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Nebraska's crops doing better than neighbors', but drought could 'intensify very quickly'
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Nebraska's crops doing better than neighbors', but drought could 'intensify very quickly'

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Nebraska sent more than $9 billion worth of products to other countries in 2019. Everything from beef to animal feed to herbicides to salt. Here's a look at the state's top products.

OMAHA -- Compared with its neighboring states plagued by drought, Nebraska has fared well — so far anyway.

But that could change with the heat wave set to hit the state this week. And that could potentially affect Nebraska's crops.

According to the U.S. Drought Monitor, parts of North and South Dakota, Colorado and Wyoming are dealing with extreme drought conditions.

According to Bloomberg News, in North Dakota, where the entire state is in a drought, hay crops are only 10% to 25% of normal, while cattle ranchers are already reducing herds by boosting animal sales at auction, Jeff Schafer, president of the North Dakota Stockmen’s Association, said during a National Oceanic and Atmospheric Administration webinar.

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“Producers have chosen to cut small grain fields for hay versus harvesting them for grain, as there just isn’t enough forage to bale,” Schafer said. Grains that should be “armpit-high” are “boot-high at best and typically, you can see a gopher run in front of your cutter bar,” he said.

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In Nebraska, severe drought has crept over the South Dakota border into parts of five counties in the northeast corner of the state. Pockets of moderate drought have been recorded in central and southern Nebraska and the Panhandle, according to the Drought Monitor.

Mark Svoboda, director of the National Drought Mitigation Center at the University of Nebraska-Lincoln, said almost 22% of the state is currently experiencing some form of drought. The counties experiencing severe drought make up just about 2% of the state.

“In Nebraska, we’re holding the drought at bay right now,” he said. “But our fear is that these droughts can intensify very quickly.”

If that’s the case, then the agriculture industry will be waiting to see how the heat could affect crop yields.

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Right now, according to statistics from the U.S. Department of Agriculture, the condition of Nebraska’s crops is quite strong.

A report shows that 76% of the 9.7 million acres of corn planted are in good or excellent condition. Of the 5.4 million acres of soybeans, 82% are considered in good or excellent condition.

According to Lance Honig, a representative of the USDA Agricultural Statistics Service, the condition of those crops puts Nebraska in the upper echelon of states.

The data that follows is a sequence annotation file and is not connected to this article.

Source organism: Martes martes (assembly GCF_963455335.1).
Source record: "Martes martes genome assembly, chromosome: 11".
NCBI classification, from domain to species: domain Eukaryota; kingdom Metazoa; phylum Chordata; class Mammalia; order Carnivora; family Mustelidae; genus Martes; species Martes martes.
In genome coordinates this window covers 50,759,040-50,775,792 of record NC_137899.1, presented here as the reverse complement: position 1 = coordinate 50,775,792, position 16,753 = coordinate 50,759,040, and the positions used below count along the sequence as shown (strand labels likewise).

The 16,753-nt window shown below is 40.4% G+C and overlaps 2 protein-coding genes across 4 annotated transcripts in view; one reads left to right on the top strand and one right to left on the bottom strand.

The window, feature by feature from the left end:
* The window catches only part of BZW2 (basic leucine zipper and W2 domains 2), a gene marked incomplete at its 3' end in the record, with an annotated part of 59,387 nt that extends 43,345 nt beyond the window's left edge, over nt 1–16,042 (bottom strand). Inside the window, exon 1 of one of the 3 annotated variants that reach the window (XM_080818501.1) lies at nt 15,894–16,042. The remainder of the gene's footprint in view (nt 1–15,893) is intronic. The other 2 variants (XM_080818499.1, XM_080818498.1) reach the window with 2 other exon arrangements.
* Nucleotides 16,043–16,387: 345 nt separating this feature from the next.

Al Dutcher, Nebraska’s associate state climatologist, doesn’t see anything about the upcoming heat wave that causes him to worry about crop yields. That’s particularly the case for a corn crop that recently completed the critical silking, or pollination, stage.

“We've got the potential to have near-record to record yields if we can get a few precipitation events,” particularly in east-central and Southeast Nebraska, before the fall harvest, he said.

Dutcher estimated that corn yields could reach an average of 180 to 190 bushels per acre.

It’s a bit murkier outlook for soybeans because of the crop being in the middle of a key developmental stage.

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“Soybeans are the crop that, in two weeks’ time, you’re going to have an idea of how (the heat) is impacting what will be the harvest later on,” Svoboda said.

Nebraska Farm Bureau President Mark McHargue echoed that sentiment.

"It's very dependent on what the weather is in August on soybean yields," he said. "I think it's decent on where it's at now. But we sure don't have the crop made by any stretch in Nebraska yet."

If the heat wave breaks later this week as forecast, Dutcher indicated that the soybean crop will likely hold up, particularly if a similar heat wave doesn’t follow the cooldown in temperatures. Precipitation would certainly help foster a strong soybean harvest.

“How the temperatures and precipitation unfold over the next three to four weeks is going to really determine whether we’re going to be one of the top producers, or if we’re really going to start to see yield reduction, particularly in a dry land environment,” he said.

Nebraska’s cattle ranchers will also keep a keen eye on the heat wave. Cattle need to be in areas with at least 3 to 6 inches of grass growth to graze without causing more damage to areas already affected by drought, according to Dutcher. He said that, as with crops, regular precipitation is key to ensuring an adequate supply of grazable grass this fall.

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Otherwise, Nebraska producers may end up competing for a limited supply of hay with farmers from drought-stricken states, similar to what happened the last time the state had an extended drought in 2012.

“This isn't nearly as severe as that yet,” Svoboda said. “If it goes dry and hot the next six weeks, yeah, it could start to really change the whole tone. But luckily, it’s not historic drought or anything at this point right now in Nebraska.”

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